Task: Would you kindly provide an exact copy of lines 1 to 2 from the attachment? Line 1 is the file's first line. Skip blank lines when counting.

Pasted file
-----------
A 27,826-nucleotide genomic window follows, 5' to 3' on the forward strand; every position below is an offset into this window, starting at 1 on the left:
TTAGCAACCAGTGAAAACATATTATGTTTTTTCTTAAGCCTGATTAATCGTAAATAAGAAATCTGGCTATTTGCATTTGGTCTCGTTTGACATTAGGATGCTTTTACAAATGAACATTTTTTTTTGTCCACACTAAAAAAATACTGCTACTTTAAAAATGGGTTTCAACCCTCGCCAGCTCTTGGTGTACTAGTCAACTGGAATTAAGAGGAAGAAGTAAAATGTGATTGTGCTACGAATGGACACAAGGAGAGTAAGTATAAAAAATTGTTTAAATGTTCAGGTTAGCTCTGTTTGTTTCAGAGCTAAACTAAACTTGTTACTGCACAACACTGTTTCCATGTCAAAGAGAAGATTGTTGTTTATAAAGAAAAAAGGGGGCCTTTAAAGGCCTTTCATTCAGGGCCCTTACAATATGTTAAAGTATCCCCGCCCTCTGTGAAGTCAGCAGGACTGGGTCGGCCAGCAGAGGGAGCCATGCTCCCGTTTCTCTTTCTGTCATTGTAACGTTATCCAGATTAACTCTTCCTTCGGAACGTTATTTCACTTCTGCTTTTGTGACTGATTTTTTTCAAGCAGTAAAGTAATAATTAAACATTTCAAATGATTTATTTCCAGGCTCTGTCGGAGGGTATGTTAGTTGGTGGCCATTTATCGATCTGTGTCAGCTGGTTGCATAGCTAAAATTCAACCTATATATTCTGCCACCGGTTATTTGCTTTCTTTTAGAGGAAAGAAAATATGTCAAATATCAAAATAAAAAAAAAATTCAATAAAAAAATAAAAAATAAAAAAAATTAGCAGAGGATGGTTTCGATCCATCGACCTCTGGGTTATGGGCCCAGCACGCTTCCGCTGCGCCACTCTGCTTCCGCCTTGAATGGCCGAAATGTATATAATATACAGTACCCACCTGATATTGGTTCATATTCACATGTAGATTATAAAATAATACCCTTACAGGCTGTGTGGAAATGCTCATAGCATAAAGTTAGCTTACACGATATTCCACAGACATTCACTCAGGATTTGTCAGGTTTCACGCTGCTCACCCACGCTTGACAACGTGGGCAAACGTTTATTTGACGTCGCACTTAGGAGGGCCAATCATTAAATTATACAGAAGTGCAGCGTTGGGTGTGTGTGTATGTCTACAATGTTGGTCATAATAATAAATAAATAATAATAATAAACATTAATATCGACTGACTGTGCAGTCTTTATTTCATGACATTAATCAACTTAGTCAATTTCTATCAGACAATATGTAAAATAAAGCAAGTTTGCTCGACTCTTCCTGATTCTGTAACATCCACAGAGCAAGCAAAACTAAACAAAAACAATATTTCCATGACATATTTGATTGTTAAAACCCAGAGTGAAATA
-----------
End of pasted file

A 27,826-nucleotide genomic window follows, 5' to 3' on the forward strand; every position below is an offset into this window, starting at 1 on the left:
TTAGCAACCAGTGAAAACATATTATGTTTTTTCTTAAGCCTGATTAATCGTAAATAAGAAATCTGGCTATTTGCATTTGGTCTCGTTTGACATTAGGATGCTTTTACAAATGAACATTTTTTTTTGTCCACACTAAAAAAATACTGCTACTTTAAAAATGGGTTTCAACCCTCGCCAGCTCTTGGTGTACTAGTCAACTGGAATTAAGAGGAAGAAGTAAAATGTGATTGTGCTACGAATGGACACAAGGAGAGTAAGTATAAAAAATTGTTTAAATGTTCAGGTTAGCTCTGTTTGTTTCAGAGCTAAACTAAACTTGTTACTGCACAACACTGTTTCCATGTCAAAGAGAAGATTGTTGTTTATAAAGAAAAAAGGGGGCCTTTAAAGGCCTTTCATTCAGGGCCCTTACAATATGTTAAAGTATCCCCGCCCTCTGTGAAGTCAGCAGGACTGGGTCGGCCAGCAGAGGGAGCCATGCTCCCGTTTCTCTTTCTGTCATTGTAACGTTATCCAGATTAACTCTTCCTTCGGAACGTTATTTCACTTCTGCTTTTGTGACTGATTTTTTTCAAGCAGTAAAGTAATAATTAAACATTTCAAATGATTTATTTCCAGGCTCTGTCGGAGGGTATGTTAGTTGGTGGCCATTTATCGATCTGTGTCAGCTGGTTGCATAGCTAAAATTCAACCTATATATTCTGCCACCGGTTATTTGCTTTCTTTTAGAGGAAAGAAAATATGTCAAATATCAAAATAAAAAAAAAATTCAATAAAAAAATAAAAAATAAAAAAAATTAGCAGAGGATGGTTTCGATCCATCGACCTCTGGGTTATGGGCCCAGCACGCTTCCGCTGCGCCACTCTGCTTCCGCCTTGAATGGCCGAAATGTATATAATATACAGTACCCACCTGATATTGGTTCATATTCACATGTAGATTATAAAATAATACCCTTACAGGCTGTGTGGAAATGCTCATAGCATAAAGTTAGCTTACACGATATTCCACAGACATTCACTCAGGATTTGTCAGGTTTCACGCTGCTCACCCACGCTTGACAACGTGGGCAAACGTTTATTTGACGTCGCACTTAGGAGGGCCAATCATTAAATTATACAGAAGTGCAGCGTTGGGTGTGTGTGTATGTCTACAATGTTGGTCATAATAATAAATAAATAATAATAATAAACATTAATATCGACTGACTGTGCAGTCTTTATTTCATGACATTAATCAACTTAGTCAATTTCTATCAGACAATATGTAAAATAAAGCAAGTTTGCTCGACTCTTCCTGATTCTGTAACATCCACAGAGCAAGCAAAACTAAACAAAAACAATATTTCCATGACATATTTGATTGTTAAAACCCAGAGTGAAATA